Heather Kerrigan is a GOVERNING contributor. She pens the monthly Public Workforce column and contributes to the print magazine.E-mail: firstname.lastname@example.org
Bag them, sort them or run them out to the curb in an all-purpose bin: No matter how localities ask residents to dispose of their recyclables, chances are their soup cans are helping to build a bridge in Asia. And, in a recent turn in the market, bringing unexpected money into local coffers.
China is one of the prime outlets. Rapid industrialization and a reduced amount of available raw material has made it the largest market for recyclables. Fibers and paper are in greatest demand, but a large dam project and preparation for the Olympics have created an immediate need for steel and concrete.
California, in particular, is finding that its recycling business with China is growing increasingly remunerative. The value of the scrap and waste the state shipped there was only $85 million in 1999, but it increased more than ten fold to $875 million in 2004, according to the U.S. Department of Commerce. In part, the increase was due to products gaining value they didn't have before.
The growth in the market and the possibility of profiting from exporting its scrap has led many localities to expand their "acceptable" recyclables list. Not all of the material, however, comes from curbside pick-ups. In addition to household collections of cans, the recyclable scrap waste includes used appliances, left over construction steel and used or damaged automobiles.
In California, the waste management company each local government contracts with decides whether recyclables will be exported. According to Doug Kobold, solid waste planner for the Sacramento County Municipal Services Agency, the increasing value of raw materials has made the export program a plus. The revenue generated from the sales goes back to the local government. While processing costs rise with the economy, the raw-materials market has risen faster, creating an overall increase in revenue.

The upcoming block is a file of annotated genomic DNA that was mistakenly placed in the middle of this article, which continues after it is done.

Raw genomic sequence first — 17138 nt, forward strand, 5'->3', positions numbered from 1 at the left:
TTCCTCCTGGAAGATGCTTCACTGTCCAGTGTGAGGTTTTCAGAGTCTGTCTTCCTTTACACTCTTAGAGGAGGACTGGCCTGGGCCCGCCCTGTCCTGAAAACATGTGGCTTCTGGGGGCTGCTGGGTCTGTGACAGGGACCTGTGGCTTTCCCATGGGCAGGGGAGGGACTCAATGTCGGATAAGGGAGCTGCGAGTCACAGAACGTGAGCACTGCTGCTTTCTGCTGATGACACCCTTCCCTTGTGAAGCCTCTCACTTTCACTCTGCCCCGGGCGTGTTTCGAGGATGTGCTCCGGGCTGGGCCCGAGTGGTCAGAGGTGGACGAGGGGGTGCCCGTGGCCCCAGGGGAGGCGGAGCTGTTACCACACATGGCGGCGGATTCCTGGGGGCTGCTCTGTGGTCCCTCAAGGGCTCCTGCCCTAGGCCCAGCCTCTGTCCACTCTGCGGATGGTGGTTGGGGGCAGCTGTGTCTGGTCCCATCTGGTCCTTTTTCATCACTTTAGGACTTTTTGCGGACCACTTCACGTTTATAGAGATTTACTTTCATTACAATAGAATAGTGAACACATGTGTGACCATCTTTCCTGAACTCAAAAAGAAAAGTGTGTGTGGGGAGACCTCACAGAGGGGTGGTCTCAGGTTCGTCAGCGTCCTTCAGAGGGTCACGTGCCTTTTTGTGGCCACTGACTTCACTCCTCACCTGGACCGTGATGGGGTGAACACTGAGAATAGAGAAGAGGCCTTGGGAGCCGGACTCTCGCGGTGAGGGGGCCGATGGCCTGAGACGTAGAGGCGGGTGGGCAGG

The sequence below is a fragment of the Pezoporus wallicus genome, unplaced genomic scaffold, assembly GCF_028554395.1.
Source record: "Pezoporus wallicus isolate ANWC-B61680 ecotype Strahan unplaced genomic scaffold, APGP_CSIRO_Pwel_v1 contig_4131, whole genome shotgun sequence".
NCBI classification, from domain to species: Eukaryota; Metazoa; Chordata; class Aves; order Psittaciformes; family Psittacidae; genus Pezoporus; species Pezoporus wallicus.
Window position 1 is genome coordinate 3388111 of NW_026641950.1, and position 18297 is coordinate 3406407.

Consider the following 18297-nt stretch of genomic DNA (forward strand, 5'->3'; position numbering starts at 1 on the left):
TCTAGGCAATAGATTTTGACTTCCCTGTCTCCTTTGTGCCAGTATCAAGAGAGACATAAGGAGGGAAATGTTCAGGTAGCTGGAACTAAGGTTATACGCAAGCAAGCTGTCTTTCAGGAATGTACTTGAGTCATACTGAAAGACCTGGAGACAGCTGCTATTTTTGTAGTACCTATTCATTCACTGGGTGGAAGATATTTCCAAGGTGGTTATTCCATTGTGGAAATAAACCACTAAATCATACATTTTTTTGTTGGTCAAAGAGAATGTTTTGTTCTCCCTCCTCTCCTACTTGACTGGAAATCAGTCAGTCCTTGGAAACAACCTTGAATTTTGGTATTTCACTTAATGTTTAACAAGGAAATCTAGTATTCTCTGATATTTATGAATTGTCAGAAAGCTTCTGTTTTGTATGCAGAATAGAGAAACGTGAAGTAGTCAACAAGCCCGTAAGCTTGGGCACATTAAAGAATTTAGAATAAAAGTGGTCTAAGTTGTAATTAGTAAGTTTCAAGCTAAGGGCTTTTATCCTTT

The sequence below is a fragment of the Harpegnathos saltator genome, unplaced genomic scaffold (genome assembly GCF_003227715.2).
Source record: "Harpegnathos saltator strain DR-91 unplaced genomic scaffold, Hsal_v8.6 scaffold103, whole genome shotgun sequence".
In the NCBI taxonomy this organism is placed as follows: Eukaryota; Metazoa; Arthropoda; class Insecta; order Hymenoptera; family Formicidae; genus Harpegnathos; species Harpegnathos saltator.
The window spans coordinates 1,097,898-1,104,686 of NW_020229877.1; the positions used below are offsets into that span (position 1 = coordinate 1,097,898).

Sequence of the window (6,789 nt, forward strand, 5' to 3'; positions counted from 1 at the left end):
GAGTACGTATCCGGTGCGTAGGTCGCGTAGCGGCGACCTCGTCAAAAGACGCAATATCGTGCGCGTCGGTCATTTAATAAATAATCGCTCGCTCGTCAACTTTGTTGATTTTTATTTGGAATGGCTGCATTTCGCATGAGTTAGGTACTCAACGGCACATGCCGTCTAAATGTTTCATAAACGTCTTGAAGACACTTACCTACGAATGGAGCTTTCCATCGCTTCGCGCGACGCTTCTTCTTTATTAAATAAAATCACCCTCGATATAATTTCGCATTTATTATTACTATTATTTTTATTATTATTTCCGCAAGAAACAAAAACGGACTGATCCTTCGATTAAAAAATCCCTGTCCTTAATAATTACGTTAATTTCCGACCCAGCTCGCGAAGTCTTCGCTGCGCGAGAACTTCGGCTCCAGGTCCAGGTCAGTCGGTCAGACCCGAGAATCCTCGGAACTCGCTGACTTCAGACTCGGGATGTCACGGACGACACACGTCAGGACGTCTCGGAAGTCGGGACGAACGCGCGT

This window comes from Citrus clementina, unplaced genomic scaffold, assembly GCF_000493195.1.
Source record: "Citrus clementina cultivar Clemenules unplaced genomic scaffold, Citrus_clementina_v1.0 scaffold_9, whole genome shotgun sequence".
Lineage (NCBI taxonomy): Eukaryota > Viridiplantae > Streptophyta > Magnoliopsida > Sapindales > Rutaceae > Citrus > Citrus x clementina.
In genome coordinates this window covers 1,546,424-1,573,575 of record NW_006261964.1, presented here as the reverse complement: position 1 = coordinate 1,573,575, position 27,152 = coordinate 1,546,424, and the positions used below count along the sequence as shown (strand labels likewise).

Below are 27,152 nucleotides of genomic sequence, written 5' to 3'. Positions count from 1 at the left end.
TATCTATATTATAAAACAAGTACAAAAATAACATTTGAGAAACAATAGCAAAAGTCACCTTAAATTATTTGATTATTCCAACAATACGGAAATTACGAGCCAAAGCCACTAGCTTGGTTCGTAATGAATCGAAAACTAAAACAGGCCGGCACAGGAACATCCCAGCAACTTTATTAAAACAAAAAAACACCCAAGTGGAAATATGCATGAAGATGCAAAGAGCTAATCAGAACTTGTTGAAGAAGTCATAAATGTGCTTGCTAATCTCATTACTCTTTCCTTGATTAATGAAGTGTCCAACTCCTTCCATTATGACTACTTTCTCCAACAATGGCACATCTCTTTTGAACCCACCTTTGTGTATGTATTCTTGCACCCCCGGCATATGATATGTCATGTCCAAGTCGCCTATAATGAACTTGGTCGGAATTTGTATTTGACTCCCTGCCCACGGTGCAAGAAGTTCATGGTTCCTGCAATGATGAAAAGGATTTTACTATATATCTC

Many localities, including Sacramento, say their scrap-metal recycling programs are still operating at a loss but are moving closer to profitability.
California is, of course, uniquely situated to benefit from scrap metal exports to China. Its accessibility to that country's ports keeps shipping costs low, and its large population generates millions of tons of recyclable waste every year.
States further away from coastal ports are finding some benefits from the new value in the scrap market. In Colorado, private scrap metal recycling companies move the material over land by rail to cargo ships in various ports. According to Matthew Alvarez, a broker with All Recycling, a Colorado recycling company that ships 900 tons of nonferrouse metal overseas each month, the material brings in over $10 million in revenue every year. Although Colorado localities have yet to realize revenue from the collection and shipment of its scrap metal, there is an environmental benefit in having the material removed from the waste stream.
Whether scrap exporting will continue to be a worthwhile effort depends on markets and supply. Revenue in the scrap industry is cyclical--sometimes profitability is high, but the market has also seen its share of low earning years. Despite current building booms, Asian countries can absorb only so much scrap. For now, though, the absorption rate is high.